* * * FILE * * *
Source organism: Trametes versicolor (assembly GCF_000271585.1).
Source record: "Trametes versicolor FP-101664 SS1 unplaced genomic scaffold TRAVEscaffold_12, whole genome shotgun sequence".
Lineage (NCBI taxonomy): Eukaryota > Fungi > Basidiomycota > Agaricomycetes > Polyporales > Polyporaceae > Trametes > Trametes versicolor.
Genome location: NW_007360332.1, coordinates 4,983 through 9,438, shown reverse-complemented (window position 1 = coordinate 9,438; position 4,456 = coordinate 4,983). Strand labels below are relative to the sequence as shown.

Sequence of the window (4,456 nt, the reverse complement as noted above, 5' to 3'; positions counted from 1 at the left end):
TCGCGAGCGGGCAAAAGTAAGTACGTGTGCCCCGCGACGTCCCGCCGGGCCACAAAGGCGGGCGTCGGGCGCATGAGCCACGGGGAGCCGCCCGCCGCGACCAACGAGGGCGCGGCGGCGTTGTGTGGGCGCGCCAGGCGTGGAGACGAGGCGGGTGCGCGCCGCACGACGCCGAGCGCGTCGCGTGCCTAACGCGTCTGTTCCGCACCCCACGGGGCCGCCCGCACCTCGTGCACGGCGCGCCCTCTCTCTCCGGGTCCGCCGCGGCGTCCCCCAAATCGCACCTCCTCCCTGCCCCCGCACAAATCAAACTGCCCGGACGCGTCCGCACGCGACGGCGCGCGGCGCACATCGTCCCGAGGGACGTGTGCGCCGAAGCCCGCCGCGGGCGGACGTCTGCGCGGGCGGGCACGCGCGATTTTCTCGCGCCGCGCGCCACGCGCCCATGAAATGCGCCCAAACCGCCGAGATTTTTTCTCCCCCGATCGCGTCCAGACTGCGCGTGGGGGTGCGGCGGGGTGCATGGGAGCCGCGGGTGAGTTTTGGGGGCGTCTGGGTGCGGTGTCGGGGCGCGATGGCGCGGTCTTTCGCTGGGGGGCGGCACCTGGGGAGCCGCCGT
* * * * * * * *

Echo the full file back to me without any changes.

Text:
Source organism: Trametes versicolor (assembly GCF_000271585.1).
Source record: "Trametes versicolor FP-101664 SS1 unplaced genomic scaffold TRAVEscaffold_12, whole genome shotgun sequence".
Lineage (NCBI taxonomy): Eukaryota > Fungi > Basidiomycota > Agaricomycetes > Polyporales > Polyporaceae > Trametes > Trametes versicolor.
Genome location: NW_007360332.1, coordinates 4,983 through 9,438, shown reverse-complemented (window position 1 = coordinate 9,438; position 4,456 = coordinate 4,983). Strand labels below are relative to the sequence as shown.

Sequence of the window (4,456 nt, the reverse complement as noted above, 5' to 3'; positions counted from 1 at the left end):
TCGCGAGCGGGCAAAAGTAAGTACGTGTGCCCCGCGACGTCCCGCCGGGCCACAAAGGCGGGCGTCGGGCGCATGAGCCACGGGGAGCCGCCCGCCGCGACCAACGAGGGCGCGGCGGCGTTGTGTGGGCGCGCCAGGCGTGGAGACGAGGCGGGTGCGCGCCGCACGACGCCGAGCGCGTCGCGTGCCTAACGCGTCTGTTCCGCACCCCACGGGGCCGCCCGCACCTCGTGCACGGCGCGCCCTCTCTCTCCGGGTCCGCCGCGGCGTCCCCCAAATCGCACCTCCTCCCTGCCCCCGCACAAATCAAACTGCCCGGACGCGTCCGCACGCGACGGCGCGCGGCGCACATCGTCCCGAGGGACGTGTGCGCCGAAGCCCGCCGCGGGCGGACGTCTGCGCGGGCGGGCACGCGCGATTTTCTCGCGCCGCGCGCCACGCGCCCATGAAATGCGCCCAAACCGCCGAGATTTTTTCTCCCCCGATCGCGTCCAGACTGCGCGTGGGGGTGCGGCGGGGTGCATGGGAGCCGCGGGTGAGTTTTGGGGGCGTCTGGGTGCGGTGTCGGGGCGCGATGGCGCGGTCTTTCGCTGGGGGGCGGCACCTGGGGAGCCGCCGT